So what did Dragon Kid do to obtain these distinctions? He defied gravity on a regular basis.
Dragon Kid could execute a Hurricanrana with multiple revolutions, and it wouldn’t get old. He could transition from this Hurricanrana into one of many moves (an Octopus Stretch, a Stunner, a DDT, an armbar, a figure-4 neck lock, just to name a few).
He could perform springboard moves and do flips without any effort whatsoever. He could run across the top rope with perfect balance. These things made him a wildly popular wrestler that dazzled audiences on a regular basis. After all, who else could do such things? Not even his mentor Ultimo Dragon could do something like this.
Then there’s his go-to finisher, a move that’s so impressive that, if it were to be used in a WWE ring today, it would get an instant roar of approval: the Dragonrana, 450° splash into a Hurricanrana from the top rope. This is one of the most difficult moves in all of wrestling to pull off, yet he did so without any difficulty. That’s how good of a wrestler he was during his peak.
Influence on the wrestling industry
Dragon Kid reached his peak during the 2000s, a decade that marked a major shift in attitudes in wrestling throughout the world. During this decade, there was a shift towards smaller, more agile wrestlers as the most exciting wrestlers, as opposed to the giants and less-athletic monsters of yesteryear.
When it comes to cruiserweight wrestlers setting the standard for athleticism, Dragon Kid surpassed it in virtually every way. No cruiserweight wrestler could match him in terms of his gravity-defying skills during his peak, which led to him setting new standards and expectations for what cruiserweight wrestlers could do.
Nowadays, there’s an expectation that top wrestlers perform some kind of aerial move or showcase some unusual athleticism to show that they’re more dynamic than the heavyweights of the past. Dragon Kid played a role in this mentality by showing just how much crazy athleticism could be found in a small guy.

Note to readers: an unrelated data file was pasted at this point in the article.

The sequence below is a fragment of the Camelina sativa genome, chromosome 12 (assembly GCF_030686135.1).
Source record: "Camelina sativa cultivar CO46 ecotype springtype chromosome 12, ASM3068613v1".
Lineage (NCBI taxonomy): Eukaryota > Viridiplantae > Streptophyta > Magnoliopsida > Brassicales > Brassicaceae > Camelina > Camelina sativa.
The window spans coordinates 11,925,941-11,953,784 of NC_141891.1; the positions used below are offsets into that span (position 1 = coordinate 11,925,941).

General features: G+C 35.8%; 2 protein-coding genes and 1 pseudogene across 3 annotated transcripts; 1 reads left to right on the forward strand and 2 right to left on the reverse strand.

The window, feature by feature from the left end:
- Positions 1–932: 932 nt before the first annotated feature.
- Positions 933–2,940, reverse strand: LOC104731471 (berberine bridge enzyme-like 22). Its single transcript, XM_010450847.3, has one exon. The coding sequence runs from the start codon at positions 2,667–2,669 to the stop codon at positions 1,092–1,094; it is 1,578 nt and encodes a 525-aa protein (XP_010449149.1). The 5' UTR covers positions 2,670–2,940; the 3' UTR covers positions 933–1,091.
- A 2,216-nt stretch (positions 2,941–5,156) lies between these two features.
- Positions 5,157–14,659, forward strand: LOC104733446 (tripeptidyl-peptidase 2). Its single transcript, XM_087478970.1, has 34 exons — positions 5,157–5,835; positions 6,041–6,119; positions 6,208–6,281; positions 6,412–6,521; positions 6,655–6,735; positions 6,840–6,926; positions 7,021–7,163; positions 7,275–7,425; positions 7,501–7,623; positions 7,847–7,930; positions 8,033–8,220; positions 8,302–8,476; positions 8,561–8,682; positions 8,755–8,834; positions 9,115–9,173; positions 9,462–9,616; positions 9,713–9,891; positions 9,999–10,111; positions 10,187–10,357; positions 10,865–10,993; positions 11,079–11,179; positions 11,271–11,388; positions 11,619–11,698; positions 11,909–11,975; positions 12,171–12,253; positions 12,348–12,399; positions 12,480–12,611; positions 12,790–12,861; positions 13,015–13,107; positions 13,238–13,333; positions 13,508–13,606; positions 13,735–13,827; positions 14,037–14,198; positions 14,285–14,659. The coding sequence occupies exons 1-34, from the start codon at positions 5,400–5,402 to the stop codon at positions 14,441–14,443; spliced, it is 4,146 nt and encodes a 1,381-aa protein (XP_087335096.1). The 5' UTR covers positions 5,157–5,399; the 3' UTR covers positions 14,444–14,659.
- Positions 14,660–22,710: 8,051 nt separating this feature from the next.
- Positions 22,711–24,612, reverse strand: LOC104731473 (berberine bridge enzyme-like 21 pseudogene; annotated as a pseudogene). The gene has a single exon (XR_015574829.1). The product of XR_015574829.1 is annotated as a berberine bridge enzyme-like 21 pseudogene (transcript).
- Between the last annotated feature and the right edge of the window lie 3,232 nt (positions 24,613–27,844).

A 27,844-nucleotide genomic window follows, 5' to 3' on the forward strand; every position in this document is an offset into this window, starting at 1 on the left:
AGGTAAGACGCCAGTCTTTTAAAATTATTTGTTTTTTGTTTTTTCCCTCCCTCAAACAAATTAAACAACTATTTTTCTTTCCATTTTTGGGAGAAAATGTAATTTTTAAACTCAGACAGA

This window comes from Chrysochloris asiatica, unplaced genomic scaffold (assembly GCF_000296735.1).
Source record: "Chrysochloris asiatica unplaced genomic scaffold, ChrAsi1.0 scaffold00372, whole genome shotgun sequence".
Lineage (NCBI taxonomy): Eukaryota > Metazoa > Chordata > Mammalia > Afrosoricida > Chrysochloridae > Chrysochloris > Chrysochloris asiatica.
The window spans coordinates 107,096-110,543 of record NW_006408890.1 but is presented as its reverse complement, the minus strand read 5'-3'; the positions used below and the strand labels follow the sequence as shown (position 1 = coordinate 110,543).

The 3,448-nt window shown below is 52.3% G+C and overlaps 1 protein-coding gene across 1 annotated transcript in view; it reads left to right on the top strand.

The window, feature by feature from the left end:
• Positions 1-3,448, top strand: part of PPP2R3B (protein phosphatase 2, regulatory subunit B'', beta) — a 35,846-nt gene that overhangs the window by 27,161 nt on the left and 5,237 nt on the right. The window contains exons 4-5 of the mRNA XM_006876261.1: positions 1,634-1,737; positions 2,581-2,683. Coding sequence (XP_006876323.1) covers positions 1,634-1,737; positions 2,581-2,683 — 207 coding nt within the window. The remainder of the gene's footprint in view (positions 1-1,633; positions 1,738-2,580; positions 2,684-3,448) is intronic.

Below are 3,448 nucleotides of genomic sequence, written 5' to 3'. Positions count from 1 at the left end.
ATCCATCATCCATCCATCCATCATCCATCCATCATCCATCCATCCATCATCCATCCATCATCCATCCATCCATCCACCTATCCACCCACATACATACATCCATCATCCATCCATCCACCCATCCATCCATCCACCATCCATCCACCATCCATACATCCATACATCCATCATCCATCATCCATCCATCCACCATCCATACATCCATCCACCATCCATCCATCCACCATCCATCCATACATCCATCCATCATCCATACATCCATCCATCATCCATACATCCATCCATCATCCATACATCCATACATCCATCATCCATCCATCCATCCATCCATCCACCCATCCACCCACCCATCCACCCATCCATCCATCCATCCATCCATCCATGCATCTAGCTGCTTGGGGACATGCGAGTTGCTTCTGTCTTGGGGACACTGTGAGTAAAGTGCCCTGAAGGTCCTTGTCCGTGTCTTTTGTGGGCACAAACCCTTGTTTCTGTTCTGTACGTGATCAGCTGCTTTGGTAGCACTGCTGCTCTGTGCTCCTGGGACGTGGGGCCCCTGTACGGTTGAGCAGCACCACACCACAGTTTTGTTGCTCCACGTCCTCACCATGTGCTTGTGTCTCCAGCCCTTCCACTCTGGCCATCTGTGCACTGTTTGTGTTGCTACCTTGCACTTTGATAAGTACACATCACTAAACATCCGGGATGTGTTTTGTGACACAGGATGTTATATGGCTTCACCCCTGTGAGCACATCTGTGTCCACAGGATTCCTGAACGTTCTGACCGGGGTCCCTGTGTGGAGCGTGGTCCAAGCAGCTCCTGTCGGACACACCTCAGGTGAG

If a 5’4, 150lbs. Luchadore could defy gravity as Dragon Kid does, then someone 100lbs bigger shouldn’t have any trouble pulling off a basic suicide dive.
In a way, Dragon Kid pushing the boundaries of cruiserweight wrestling led to more heavyweight wrestlers pushing boundaries of their own by becoming more dynamic and comfortable with aerial moves.
This is why guys like Seth Rollins and A.J. Styles are among WWE’s most popular wrestlers, and why even Roman Reigns does aerial moves (remember his over-the-top-rope suicide dive? That’s still pretty cool). The standard for a wrestler’s dynamism and versatility has been raised thanks to the efforts of smaller guys like Dragon Kid showing what wrestling without limitations really looks like.
2-time Dragon Gate Open the Dream Gate Champion (their version of a world title)
7-time Dragon Gate Open the Triangle Gate Champion (6-man tag title)
3-time Dragon Gate Open the Twin Gate Champion (standard tag title)
1-time NWA World Welterweight Champion
Took part in a 5-star 6-man tag team match (composed entirely of cruiserweights), which was also 2006’s Match of the Year, according to the Wrestling Observer